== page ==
Across Europe, extremist parties are thriving as a result of the economic crisis.
From Golden Dawn in Greece to Jobbik in Hungary, far-right movements are playing on people's worst fears to drum up popular support, blaming deep-rooted national economic problems on immigrants and foreigners. Italy's Five Stars Movement, led by comedian Beppe Grillo, represents a more left-wing brand of populism, but one that also indulges in harsh xenophobic and anti-EU rhetoric.
In the UK, we have seen the unprecedented rise of UKIP, which has caused the Conservative leadership to lurch to the right on issues such as the EU and immigration. Yet far from taking the wind out of UKIP's sails, this has simply bolstered the legitimacy of what was once seen as an eccentric, fringe party - placing their arguments at the heart of the political scene. The disastrous outcome for the Conservatives at the Eastleigh by-election demonstrated the futility of trying to be 'more UKIP than UKIP.' Voters are not stupid. If faced with two parties who are conveying much the same eurosceptic and populist rhetoric, those who are persuaded will opt for the real thing rather than its imitative counterpart.
One of the keys to UKIP's recent success has been its ability to exacerbate fears over EU migration. This is therefore a debate that could do with an injection of realism. First, it is worth noting that the 2.5 million EU citizens currently residing in Britain have contributed significantly more to the public purse than they have taken out, while helping to boost the economy by addressing key skills shortages.
Second, this migration is a two-way street. Britain is the fifth largest source of migrants within the EU, with roughly 1.4 million British citizens choosing to live, work and study across the Single Market. If we include those who choose to live abroad for part of the year, the total number of Brits living in the EU rises to around 2.2 million. In addition, increasing numbers of British students are choosing to undertake their studies in European universities, including a record 13,368 who took part in the Erasmus programme last year.
There is also an important distinction between freedom of movement within the EU and the more permanent waves immigration of the past. Intra-EU migration is overwhelmingly temporary and circular, giving people the freedom to travel, study and gain work experience in other European countries. Such interconnectivity and mobility should be welcomed, as it gives young people the international outlook that British business leaders have stressed is required to succeed in the modern, globalised economy.
It has also benefited the almost half a million British pensioners who have opted to retire in the sunnier climes of countries such as Spain, France and Portugal. Instead of constantly banging the drum of anti-EU immigration, Britain's politicians should extol the opportunities opened up for British citizens to live and work freely across the continent.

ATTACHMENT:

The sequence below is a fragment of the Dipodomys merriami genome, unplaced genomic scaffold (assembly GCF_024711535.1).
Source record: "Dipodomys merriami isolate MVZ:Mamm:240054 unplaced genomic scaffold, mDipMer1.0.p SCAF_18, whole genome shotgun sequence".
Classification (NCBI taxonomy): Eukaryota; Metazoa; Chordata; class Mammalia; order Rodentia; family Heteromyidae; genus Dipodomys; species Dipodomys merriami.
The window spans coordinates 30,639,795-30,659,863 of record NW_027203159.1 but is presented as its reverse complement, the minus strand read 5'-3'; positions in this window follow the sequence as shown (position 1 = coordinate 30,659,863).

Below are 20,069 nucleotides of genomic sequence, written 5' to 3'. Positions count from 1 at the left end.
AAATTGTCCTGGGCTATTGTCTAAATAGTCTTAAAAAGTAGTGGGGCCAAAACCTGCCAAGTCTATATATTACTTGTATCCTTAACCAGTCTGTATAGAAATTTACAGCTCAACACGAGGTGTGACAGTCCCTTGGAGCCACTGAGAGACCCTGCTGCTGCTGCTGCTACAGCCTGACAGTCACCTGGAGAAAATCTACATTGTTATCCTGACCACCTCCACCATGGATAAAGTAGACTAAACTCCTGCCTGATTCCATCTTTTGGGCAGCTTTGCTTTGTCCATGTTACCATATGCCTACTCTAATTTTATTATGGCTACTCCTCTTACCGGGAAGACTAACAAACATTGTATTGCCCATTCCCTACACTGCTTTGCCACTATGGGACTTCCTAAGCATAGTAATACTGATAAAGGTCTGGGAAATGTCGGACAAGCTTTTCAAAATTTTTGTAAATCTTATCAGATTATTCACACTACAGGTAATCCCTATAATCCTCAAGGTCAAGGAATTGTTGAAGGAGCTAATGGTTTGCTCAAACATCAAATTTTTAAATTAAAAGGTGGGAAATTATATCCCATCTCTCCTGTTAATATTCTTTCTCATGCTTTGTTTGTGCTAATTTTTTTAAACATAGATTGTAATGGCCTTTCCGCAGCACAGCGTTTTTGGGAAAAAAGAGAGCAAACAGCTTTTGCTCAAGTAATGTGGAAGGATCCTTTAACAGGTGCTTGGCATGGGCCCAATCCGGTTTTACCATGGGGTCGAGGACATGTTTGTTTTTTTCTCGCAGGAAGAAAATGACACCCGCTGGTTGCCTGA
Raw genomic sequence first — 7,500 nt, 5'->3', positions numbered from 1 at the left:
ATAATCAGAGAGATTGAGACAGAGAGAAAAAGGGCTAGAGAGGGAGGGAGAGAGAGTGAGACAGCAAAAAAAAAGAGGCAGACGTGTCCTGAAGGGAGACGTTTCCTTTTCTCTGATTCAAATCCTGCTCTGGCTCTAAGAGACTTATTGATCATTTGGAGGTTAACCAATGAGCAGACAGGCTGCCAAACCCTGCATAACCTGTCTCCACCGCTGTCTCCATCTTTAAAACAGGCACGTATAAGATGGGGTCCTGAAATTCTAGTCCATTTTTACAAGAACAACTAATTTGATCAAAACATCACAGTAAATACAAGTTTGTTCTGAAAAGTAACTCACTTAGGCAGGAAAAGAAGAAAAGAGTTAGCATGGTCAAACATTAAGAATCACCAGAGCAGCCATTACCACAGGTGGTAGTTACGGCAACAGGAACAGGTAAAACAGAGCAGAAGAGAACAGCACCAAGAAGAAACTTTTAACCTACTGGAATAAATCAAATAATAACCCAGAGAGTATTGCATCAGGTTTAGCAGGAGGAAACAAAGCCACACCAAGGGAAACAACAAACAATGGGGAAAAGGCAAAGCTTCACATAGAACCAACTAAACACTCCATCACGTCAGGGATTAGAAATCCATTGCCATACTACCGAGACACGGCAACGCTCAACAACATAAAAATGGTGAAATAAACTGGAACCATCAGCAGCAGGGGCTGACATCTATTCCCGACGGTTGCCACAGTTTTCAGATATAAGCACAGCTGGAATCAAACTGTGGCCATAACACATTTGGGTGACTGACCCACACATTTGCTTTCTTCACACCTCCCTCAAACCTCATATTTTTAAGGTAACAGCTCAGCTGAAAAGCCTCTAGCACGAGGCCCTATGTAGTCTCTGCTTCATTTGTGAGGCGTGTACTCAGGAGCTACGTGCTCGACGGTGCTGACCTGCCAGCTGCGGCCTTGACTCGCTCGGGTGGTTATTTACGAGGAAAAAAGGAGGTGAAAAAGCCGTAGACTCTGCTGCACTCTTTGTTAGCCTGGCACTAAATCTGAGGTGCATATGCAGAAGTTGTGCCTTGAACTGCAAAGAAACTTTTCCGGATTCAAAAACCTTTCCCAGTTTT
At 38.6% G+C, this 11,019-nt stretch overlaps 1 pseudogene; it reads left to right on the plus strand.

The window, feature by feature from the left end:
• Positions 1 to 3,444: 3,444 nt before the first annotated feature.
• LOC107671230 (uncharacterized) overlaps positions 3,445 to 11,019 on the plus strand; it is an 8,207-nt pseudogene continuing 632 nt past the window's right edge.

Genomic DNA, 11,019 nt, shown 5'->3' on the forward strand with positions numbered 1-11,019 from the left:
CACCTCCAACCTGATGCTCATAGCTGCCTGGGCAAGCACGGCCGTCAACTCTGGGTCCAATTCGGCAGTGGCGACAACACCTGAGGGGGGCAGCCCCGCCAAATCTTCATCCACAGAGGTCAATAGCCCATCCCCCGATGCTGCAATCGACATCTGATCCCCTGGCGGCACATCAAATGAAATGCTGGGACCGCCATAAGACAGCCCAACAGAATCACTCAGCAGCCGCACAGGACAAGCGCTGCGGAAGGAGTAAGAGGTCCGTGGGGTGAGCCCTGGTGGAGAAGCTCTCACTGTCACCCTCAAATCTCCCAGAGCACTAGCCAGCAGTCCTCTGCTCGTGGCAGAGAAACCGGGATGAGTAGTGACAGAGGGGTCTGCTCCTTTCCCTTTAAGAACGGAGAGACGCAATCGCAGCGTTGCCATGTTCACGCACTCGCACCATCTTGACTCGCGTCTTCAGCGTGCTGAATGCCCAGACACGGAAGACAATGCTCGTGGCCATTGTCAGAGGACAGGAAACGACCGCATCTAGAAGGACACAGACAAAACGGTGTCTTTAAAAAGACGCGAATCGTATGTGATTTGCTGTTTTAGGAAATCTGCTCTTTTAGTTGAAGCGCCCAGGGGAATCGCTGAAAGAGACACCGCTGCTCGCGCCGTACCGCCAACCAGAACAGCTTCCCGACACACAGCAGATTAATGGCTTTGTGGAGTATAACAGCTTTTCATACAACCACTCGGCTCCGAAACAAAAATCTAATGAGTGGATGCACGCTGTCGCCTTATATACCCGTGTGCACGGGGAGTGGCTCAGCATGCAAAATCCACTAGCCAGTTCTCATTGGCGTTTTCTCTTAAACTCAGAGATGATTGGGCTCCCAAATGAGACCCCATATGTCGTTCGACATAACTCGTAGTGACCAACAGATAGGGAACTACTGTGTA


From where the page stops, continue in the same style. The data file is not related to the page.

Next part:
Of course, it is important to ensure that EU freedom of movement does not place an unnecessary strain on member states' social security systems. But contrary to the claims of UKIP, EU migrants cannot simply turn up to Britain on day one and claim benefits.
In fact, of the 500,000 Poles residing in the UK, only 2 per cent are claiming any kind of working age benefits at all - around five times less than the national average. Significantly, there are already specific provisions in place to prevent so-called 'benefit tourism,' including a strict residence test which means only those EU migrants who have worked and paid taxes in a country are entitled to claim unemployment benefits.
At the same time, it is only fair that the UK government helps contribute towards the healthcare costs of the hundreds of thousands of British pensioners living in Spain. While all citizens across the EU should be able to take advantage of their entitlement to freedom of movement, it is also right that there are rules in place to prevent this placing an undue burden on any single member state.
In the current climate, it is tempting for mainstream political parties to pander to growing xenophobic and anti-EU sentiment and use the easy targets of immigrants and Brussels as scapegoats. However, this would be a grave mistake. Stoking the fire of xenophobia will only serve to strengthen the hand of the far-right. Historically, the greatest political leaders have not simply followed public opinion, but sought to shape it.
As Winston Churchill once stated, “When the eagles are silent, the parrots begin to jabber.” Unless politicians across Europe take a courageous and principled stance and stress the benefits of EU freedom of movement, they will allow the parroting of ill-informed and bigoted views to set the tone of public debate.
Guy Verhofstadt is Leader of the Liberal and Democrats group in the European Parliament and former Prime Minister of Belgium